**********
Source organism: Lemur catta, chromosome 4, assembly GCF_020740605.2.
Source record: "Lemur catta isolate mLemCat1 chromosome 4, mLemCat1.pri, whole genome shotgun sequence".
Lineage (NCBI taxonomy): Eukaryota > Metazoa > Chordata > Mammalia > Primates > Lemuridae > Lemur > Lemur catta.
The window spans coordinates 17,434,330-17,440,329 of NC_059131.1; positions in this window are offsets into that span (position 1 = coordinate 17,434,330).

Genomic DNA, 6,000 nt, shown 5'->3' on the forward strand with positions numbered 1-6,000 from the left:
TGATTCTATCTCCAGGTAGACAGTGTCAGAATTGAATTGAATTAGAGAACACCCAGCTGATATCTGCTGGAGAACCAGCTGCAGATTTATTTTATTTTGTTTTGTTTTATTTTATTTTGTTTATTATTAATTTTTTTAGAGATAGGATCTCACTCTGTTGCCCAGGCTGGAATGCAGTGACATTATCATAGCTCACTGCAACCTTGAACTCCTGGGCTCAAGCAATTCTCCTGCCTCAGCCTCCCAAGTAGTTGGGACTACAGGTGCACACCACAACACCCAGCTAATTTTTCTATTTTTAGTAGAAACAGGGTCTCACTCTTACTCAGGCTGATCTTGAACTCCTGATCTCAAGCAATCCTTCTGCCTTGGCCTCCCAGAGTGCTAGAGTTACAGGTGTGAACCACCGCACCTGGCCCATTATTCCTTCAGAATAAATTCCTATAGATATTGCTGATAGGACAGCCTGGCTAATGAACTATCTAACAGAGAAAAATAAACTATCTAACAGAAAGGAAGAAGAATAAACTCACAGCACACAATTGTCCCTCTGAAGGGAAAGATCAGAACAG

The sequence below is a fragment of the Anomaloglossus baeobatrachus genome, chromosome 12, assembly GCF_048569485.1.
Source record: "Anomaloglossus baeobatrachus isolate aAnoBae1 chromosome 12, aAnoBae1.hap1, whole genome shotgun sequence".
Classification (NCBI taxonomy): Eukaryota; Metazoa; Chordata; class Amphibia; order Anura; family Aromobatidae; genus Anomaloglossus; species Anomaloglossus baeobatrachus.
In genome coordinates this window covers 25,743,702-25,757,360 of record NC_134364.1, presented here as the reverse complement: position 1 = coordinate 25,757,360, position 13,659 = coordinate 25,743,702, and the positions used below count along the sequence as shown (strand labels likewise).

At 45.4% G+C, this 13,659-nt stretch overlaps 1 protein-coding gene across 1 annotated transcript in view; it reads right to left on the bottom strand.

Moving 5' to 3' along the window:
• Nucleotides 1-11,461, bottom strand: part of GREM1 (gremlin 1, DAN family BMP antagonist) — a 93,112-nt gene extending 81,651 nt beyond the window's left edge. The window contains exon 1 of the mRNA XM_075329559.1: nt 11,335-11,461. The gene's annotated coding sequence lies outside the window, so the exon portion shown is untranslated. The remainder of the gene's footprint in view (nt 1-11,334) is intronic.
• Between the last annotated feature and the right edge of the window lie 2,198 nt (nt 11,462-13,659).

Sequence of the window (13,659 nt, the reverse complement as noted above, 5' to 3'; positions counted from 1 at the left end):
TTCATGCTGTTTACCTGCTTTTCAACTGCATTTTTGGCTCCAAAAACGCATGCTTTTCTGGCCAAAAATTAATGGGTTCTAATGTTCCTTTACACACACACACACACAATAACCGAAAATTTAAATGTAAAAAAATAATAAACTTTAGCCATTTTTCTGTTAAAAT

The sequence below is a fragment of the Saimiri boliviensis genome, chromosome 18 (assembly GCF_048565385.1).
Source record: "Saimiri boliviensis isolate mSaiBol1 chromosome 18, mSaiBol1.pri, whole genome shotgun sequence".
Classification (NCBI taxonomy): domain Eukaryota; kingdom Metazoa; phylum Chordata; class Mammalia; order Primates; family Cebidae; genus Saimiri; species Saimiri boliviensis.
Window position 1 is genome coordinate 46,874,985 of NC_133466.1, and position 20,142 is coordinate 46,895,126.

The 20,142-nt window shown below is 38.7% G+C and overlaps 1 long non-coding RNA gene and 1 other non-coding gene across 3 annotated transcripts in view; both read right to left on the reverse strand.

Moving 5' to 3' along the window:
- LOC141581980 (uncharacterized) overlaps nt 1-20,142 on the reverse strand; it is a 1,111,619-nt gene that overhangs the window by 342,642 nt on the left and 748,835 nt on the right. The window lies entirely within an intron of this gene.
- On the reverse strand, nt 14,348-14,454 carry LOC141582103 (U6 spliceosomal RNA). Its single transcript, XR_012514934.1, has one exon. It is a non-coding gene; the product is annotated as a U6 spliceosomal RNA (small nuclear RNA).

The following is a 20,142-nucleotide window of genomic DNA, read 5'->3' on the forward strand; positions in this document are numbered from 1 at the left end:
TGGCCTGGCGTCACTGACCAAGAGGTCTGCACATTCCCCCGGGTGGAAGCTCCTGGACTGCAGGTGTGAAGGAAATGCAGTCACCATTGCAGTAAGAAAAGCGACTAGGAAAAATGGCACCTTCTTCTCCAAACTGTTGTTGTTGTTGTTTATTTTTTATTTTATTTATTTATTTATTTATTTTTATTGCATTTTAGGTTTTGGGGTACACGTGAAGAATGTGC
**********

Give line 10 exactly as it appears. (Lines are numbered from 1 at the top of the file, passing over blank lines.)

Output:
In genome coordinates this window covers 25,743,702-25,757,360 of record NC_134364.1, presented here as the reverse complement: position 1 = coordinate 25,757,360, position 13,659 = coordinate 25,743,702, and the positions used below count along the sequence as shown (strand labels likewise).